Running with the Land is an important “term of art” in real estate law. It means that all takers of the property after (or in legal speak: subsequent to) the current owner(s) must abide by the terms created by the original owner(s).
These subsequent takers may – and often are – specified as ‘all representatives, heirs, successors in interest, and assigns’ to further assure clarity that the drafter’s invocation of running with the land has its intended meaning.
As an aside, this sort of redundancy is very common in English common law where subsequent to the Battle of Hastings of 1066 – which was won by the French-Normans lead by William II over King Harold Godwinson – legal parlance often included both the English and a Latin or French translation together. 
Returning, Running with the Land language signed on an agreement by real property owners in front of a notary and then recorded with the County Recorder elevates the status of the agreement – from being enforceable only between the individuals signing on the line – to one which is enforceable to all people later taking an interest in the land.
Privity of Contract is the non-elevated case. This simply means as soon as one of the two parties no longer has an interest in the property contemplated within the agreement the agreement becomes non-existent.
In a real property setting, this appears most commonly where there is a Lease. Less commonly, this can also occur where there is permissive use by License.
By contrast, agreements made to Run with Land often include: Easements, Reversionary Interests, and CC&Rs (“Covenants, Conditions, & Restrictions “).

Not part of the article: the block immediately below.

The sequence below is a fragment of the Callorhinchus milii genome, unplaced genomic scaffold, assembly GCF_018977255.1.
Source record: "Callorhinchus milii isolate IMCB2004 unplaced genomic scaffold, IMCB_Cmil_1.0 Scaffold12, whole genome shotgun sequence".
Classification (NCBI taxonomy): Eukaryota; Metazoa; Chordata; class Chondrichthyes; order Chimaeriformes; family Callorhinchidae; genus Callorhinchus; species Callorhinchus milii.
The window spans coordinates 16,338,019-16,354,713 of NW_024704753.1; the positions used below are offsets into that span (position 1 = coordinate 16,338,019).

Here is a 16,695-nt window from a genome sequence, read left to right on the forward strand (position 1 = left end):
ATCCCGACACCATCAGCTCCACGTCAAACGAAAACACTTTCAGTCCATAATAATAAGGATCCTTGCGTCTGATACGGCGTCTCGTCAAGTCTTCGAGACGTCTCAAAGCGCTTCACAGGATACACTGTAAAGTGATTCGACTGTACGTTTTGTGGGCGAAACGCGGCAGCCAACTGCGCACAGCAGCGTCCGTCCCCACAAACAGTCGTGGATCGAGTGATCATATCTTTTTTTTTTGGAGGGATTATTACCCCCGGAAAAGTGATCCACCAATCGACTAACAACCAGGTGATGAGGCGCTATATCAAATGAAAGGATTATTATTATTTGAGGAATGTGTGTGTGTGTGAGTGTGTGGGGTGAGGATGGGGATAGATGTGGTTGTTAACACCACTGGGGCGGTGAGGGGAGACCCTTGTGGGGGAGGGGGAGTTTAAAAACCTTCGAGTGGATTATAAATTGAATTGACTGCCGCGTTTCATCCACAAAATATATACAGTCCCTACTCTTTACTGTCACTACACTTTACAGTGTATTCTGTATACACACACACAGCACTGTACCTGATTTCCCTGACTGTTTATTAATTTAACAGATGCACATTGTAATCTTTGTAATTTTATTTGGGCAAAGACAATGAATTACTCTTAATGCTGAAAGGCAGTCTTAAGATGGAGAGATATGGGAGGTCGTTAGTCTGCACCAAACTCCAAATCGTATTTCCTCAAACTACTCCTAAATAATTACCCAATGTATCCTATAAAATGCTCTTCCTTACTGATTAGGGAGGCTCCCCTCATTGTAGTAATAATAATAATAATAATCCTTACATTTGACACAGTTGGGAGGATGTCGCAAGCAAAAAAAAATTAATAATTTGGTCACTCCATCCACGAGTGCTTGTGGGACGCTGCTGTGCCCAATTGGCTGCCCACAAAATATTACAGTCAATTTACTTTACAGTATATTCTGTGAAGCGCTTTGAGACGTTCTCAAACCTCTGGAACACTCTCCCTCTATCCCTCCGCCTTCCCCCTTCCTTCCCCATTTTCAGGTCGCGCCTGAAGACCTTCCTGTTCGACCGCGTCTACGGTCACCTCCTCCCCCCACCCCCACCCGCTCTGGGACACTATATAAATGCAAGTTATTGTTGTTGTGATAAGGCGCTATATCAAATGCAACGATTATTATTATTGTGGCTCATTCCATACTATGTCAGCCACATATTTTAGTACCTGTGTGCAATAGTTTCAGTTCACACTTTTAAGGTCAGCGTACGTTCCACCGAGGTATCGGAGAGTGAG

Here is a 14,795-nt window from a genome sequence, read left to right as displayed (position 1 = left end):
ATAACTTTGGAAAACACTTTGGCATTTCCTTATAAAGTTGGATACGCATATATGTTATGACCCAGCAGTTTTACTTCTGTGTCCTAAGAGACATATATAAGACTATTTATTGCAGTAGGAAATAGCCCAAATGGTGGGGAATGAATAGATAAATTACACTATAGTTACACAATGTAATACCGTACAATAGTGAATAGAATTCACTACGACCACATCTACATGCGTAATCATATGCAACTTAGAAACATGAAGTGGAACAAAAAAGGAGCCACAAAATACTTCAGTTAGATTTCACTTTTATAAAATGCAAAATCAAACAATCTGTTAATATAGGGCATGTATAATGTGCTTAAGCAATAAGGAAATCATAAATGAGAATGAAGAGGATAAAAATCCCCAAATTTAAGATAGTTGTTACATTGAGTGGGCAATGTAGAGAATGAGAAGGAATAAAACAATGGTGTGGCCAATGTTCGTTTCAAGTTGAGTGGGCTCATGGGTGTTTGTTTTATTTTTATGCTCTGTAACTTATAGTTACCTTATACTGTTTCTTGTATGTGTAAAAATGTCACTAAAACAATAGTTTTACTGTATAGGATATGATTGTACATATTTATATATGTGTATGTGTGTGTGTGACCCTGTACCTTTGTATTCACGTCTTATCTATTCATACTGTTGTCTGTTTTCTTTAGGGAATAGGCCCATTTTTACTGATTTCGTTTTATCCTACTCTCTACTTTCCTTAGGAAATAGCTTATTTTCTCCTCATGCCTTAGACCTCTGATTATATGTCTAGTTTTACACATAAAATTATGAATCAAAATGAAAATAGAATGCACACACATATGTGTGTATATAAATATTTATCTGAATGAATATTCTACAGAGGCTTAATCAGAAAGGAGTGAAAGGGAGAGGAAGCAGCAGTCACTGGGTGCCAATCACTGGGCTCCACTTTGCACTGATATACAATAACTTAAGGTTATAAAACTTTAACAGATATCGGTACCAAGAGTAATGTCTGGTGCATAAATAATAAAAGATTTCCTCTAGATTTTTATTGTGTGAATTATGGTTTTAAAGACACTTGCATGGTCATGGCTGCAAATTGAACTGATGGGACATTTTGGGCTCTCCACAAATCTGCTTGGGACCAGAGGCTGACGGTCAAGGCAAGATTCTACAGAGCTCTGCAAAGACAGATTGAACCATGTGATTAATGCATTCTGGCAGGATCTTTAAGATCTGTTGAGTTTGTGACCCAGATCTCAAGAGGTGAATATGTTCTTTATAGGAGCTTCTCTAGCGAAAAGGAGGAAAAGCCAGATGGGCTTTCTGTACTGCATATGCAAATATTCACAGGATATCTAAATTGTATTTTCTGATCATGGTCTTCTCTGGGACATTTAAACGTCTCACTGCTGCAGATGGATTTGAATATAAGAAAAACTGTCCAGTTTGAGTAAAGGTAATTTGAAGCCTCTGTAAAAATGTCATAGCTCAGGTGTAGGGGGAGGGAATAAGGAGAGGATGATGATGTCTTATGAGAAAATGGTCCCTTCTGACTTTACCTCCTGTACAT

These tools can often be used to very particularly carve out necessary rights and duties of neighbors to resolve conflict. Thereafter everyone who takes the real property, whether they have actually reviewed the language or not, are held to the terms because they are deemed to have been placed on constructive notice as to any recordings referencing the real property.
Upshot of all this is that one should very carefully consider present needs against potential problems down the road.
Although well-trained, attorney’s are not omniscient and as a result there is no such thing as a bullet-proof contract. Much less bullet-proof is an agreement which is to extend to eternity.
Yet, having an attorney who understands the proverbial ‘lay of the land’ is likely best placed to help you recognize any bend in the road ahead … and help you navigate it.
 Legal Doublet examples include: Aid and Abet, Breaking and Entering, Cease and Desist, Full Faith and Credit, Indemnify and Hold Harmless, Liens and Encumbrances, True and Correct, and Will and Testament.
 Though CC&Rs may appear in just about any recorded document, they are most often found recorded to govern Home Owner’s Associations. Careful legal review of HOA CC&Rs should be done before purchasing any property subject to their terms.